French Fry Knitting

When I first started reading knitting blogs I didn’t quite understand when people referred to certain projects as “potato chip knitting”. Do you eat chips while knitting it? That seems messy and greasy, though it would combine two of my favorite things–knitting and snacking. I came to realize that these bloggers meant that knitting the specific pattern was like eating potato chips; it’s impossible to stop. Just one more chip, or just one more row in knitting’s case. Now, I like potato chips and all and I may have gotten irrationally excited a few weeks ago when I found out my grocery store carries Cape Cod Chips, but there are far superior snacks. Namely, french fries. I can call it quits with chips fairly easily, they don’t beckon me to eat more and more. Fries on the other hand, I could perhaps eat all day if I had a delectable condiment and I paced myself. I decided that my version of potato chip knitting had to be french fry knitting. And I found my first pattern that fits the bill.

wpid-dsc_0756.jpg     I began the Weasley Family Sweaters with Sam’s, which is Coda. This thing was so hard to put down. I finished the body in under a week. It was nuts, I don’t think I’ve ever knit something that large that quickly before. It is knit from the bottom up with 2×2 rib and stockinette. The yarn is Cascade 220 in Iridescence and I am using a size 7 needle. I was nervous for the top because it uses a few techniques I am not super familiar with–shorts rows, and grafting. I’ve grafted lots of socks together, but the thought of grafting a big chunk of knitting somewhere highly visible was daunting. Short rows I had only attempted once before, and didn’t have a great handle on. It was nice to start from the bottom up and have a large chunk done before the difficult section started.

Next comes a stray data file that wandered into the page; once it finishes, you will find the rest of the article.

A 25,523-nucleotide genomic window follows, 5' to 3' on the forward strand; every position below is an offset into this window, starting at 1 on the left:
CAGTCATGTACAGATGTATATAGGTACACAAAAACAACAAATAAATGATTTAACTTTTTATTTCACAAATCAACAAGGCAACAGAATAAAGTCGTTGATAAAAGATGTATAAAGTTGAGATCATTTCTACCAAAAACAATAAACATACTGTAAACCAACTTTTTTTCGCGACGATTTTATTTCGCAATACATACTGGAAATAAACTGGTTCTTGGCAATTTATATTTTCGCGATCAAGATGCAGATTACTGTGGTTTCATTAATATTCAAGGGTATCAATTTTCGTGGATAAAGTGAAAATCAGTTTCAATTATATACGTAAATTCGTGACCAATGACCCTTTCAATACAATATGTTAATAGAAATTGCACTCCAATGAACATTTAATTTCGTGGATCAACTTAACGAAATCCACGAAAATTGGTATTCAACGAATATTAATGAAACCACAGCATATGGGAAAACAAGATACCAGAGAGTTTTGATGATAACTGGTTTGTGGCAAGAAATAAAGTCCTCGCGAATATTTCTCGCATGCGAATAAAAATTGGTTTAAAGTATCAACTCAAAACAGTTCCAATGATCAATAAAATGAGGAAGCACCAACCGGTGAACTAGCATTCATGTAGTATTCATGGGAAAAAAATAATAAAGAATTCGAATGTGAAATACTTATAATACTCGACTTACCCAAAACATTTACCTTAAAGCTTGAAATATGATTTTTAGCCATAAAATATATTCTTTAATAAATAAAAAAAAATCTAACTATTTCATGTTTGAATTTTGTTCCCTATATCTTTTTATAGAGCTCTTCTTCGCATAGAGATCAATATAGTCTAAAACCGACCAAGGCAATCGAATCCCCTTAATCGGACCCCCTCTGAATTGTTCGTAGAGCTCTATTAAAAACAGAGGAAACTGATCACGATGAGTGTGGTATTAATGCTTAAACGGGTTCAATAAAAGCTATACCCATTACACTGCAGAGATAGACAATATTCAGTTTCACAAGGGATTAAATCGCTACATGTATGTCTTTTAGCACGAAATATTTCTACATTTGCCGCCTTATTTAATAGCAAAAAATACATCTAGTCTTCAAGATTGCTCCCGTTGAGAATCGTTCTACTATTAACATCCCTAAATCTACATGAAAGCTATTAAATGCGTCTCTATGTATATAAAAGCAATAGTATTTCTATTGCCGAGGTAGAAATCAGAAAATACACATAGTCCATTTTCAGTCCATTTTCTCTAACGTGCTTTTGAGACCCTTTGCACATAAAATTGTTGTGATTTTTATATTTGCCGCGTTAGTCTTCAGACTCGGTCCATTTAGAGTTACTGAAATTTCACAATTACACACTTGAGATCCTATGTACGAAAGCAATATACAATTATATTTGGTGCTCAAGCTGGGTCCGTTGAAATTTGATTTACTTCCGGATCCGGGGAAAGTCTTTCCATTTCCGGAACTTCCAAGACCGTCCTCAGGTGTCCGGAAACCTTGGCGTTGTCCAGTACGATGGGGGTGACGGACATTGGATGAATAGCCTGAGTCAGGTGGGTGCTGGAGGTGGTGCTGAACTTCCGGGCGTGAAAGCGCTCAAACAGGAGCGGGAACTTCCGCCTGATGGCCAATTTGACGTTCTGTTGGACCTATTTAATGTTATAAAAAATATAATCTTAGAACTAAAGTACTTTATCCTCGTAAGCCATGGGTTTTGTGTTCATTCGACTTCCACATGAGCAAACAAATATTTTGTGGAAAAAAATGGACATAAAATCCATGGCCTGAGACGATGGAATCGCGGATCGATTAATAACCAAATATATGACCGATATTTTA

wpid-dsc_0752.jpgThe top is cabled while raglan decreases happen just inside the cables. This section was fun to knit and went surprisingly quickly. I crossed one of the left cables the wrong direction and attempted to ladder down and fix it without ripping everything out. It worked! The tension isn’t exactly the same as the other cables around it but the difference seems to be pretty minimal . I love braids in all facets, especially knitted ones.

wpid-dsc_0753.jpgThe section that really made me nervous before getting there was the back. I looked at the pattern directions ahead of time and it seemed like a whole bunch of mumbo jumbo. Once I got there though, the mumbo jumbo started to make sense. The back is worked with cables shaped into a horizontal arch. It went incredibly quickly. Two episodes of This American Life, sort of quickly. This is where the french fries really started getting consumed at a faster rate. I LOVE IT!

wpid-dsc_0751.jpgAll these pictures are pre-grafting. I seamed the two live ends in the middle together and actually did a pretty bang-up job if I do say so myself. I had some help though.

wpid-dsc_0759.jpgAll this progress came to a screeching halt, however, when I messed up on the yoke after working the body. It isn’t a big mistake but will require some ripping back. I lost my mojo a bit after that. But perhaps this weekend the french fry knitting will start again and I will gain 30 pounds. Or just knit a sweater. One or the other.

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2 thoughts on “French Fry Knitting

  1. love the pattern you chose for your sister! Yes, I am afraid I favor french fries over chips myself…..may be a genetic predisposition….sorry.

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